I don’t live in the past—I only visit—and so can you!

Experimental Archaeology

Just back from two weeks camping at what may be the most schizophrenic event in the world: Pennsic. It was the fortieth this year, and its attendees range from the most progressive and accurate reenactors to farbs wanting to get drunk and laid. It started as a Scadian event, and it is still governed to some degree by the Society for Creative Anachronism [SCA] but has long since become something more. I have taken to calling it Burning Man East (though they only burn a drakar model in the lake and would assuredly draw the line at a burning wicker man), although I discovered that a son of Doctor David Friedman—whose idea of accuracy is based in a continuous first-person impression while mine is based more on physical artifacts—tern it that some years before I did! It is a fun event, not merely for the obvious and martial activities—the Scadians call it a “war,” though it is much more, and I term it a “fair”—and I have for years not seen any combat activities.

People wanting any form of consistent accuracy are fools, and many of those who accept the SCA for what it is even think of it as another renn fair or farbfest. Probably so in both cases, but I look at it as a challenge. I have, for the past few years, set up my selling spot with wattle fences, a geteld and a dining fly (awning), so that except for my electrical connection—needed for light after dark—it looks very much like my Regia camp. I’ll forget for the moment about the person who came by this year and pronounced it “cute,” but if she meant “different than anything about it”—then I would question her vocabulary but not her intent. I have looked upon the two-week experience as experimental archaeology, and I get to try certain things that are impossible at a two-day event. Here are a few discoveries I made—both on purpose and inadvertently—this year:

• Hand washing clothes and draping them across the hurdles to dry worked great and, in fact, smelled better than washed clothes when I put them on.

• Driving stakes into dry ground that then gets wet from the rain is a futile gesture. A friend drove in stakes into pre-wettened holes that worked much better.

• Actually an Observation. Flies never fall down–their stakes sliding from the holes in dry earth that gets wet–never fall down when you’re looking at it. It waits until you take your eyes away 😦

• Wearing smooth-soled turnshoes on hilly ground worn smooth over two weeks makes standing up with short benches an achievement. But a little rain makes the traction much better!

• Living at the mercy of the weather makes you more aware of the weather, and you rely neither on fancy electronic devices or on the frantic warnings of those who do. Instead, you look at the sky, at the moon and feeling what the wether feels like. Sometimes, you’re wrong, but you’re usually right. After a while, I came to ignore the frantic warnings–”Gojira is coming,” many of us described it—and trust more in my own instincts and intuitions.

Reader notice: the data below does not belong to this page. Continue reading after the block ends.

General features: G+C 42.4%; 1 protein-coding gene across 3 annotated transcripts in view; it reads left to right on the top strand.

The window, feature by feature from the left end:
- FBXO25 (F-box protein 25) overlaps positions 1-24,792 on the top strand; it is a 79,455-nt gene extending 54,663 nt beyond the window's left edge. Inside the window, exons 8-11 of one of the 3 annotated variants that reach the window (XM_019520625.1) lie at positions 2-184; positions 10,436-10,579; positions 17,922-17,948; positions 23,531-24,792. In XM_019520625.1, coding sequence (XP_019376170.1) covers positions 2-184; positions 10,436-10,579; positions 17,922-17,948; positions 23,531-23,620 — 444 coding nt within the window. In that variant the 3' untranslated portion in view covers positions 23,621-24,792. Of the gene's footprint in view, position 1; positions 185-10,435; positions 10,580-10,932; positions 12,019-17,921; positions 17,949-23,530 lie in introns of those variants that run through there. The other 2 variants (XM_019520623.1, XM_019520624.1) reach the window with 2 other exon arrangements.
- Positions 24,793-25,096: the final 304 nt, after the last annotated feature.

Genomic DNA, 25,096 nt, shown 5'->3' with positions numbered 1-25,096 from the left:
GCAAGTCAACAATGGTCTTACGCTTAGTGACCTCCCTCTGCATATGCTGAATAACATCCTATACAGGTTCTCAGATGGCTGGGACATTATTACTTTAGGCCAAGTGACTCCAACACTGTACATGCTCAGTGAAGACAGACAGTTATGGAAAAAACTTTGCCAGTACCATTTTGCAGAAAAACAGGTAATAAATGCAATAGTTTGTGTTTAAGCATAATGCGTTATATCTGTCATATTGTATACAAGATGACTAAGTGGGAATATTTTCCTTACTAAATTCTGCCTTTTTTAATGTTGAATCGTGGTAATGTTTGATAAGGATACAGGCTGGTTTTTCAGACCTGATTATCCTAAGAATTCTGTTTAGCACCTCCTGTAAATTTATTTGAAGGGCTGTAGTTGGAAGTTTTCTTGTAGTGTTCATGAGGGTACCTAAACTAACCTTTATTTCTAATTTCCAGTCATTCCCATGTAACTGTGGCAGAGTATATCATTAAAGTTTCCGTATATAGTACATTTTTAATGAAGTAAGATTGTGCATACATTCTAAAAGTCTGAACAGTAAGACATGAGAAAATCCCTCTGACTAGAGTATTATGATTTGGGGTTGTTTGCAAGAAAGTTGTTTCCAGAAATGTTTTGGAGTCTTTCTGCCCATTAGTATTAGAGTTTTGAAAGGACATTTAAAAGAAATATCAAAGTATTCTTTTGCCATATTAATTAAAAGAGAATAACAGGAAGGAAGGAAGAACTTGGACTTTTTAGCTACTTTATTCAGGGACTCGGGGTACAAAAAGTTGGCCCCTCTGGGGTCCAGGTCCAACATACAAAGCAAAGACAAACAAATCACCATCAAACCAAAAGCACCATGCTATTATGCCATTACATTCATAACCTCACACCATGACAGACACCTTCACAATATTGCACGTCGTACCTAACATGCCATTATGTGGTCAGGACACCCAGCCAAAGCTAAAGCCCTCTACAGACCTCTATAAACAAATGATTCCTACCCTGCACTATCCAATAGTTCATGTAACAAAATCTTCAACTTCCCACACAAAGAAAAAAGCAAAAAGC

• It was far more comfortable wearing casual dress around the site—undertunic with no belt—and only getting dressed up in overtunics, belts, etc. when formally accepting company or going out on formal visits (though I will admit I didn’t dress up often because of the heat).

• Air conditioning is not imperative. I was comfortable in the heat, even wearing wool, as long as I avoided doing too much. The fact that I go the entire summer without a/c getting ready for the two weeks no doubt helps me.

• In a clear moon, strong external light is not needed.

• If our ancestors had sharp-edged stones everywhere, they would not have had thin-sole turnshoes!

• When you have no access to television, radio and other modern distractions, you find you don’t need them. You can enjoy live music (even if medieval music for the SCA is scarcely medieval; I was waiting for someone to sing “Johnson’s Motor Car” because it was Irish), playing games on real game boards, spinning yarns and just talking to friends you haven’t seen for a while. In that last sense, Pennsic was probably much like a market of the era.

• Our ancestors were much sturdier than we give them credit for. If I didn’t get off site every few days, was able to wear farby shoes when it was muddy or wet and buy cold beverages in the heat of the day, I’d have gone mad. They had no recourse! Vivat, ancestors of almost any era! We’ll try to make you proud!

And finally, an observation: After two weeks of living around campfire smoke, you just don’t smell it. But unpacking things…mmmmmmmmmmm.

For a few of my photos—not the usual ones of people in hockey gear swinging furniture legs and claiming it is medieval combat—see http://www.flickr.com/photos/folo/sets/72157627308566361/.

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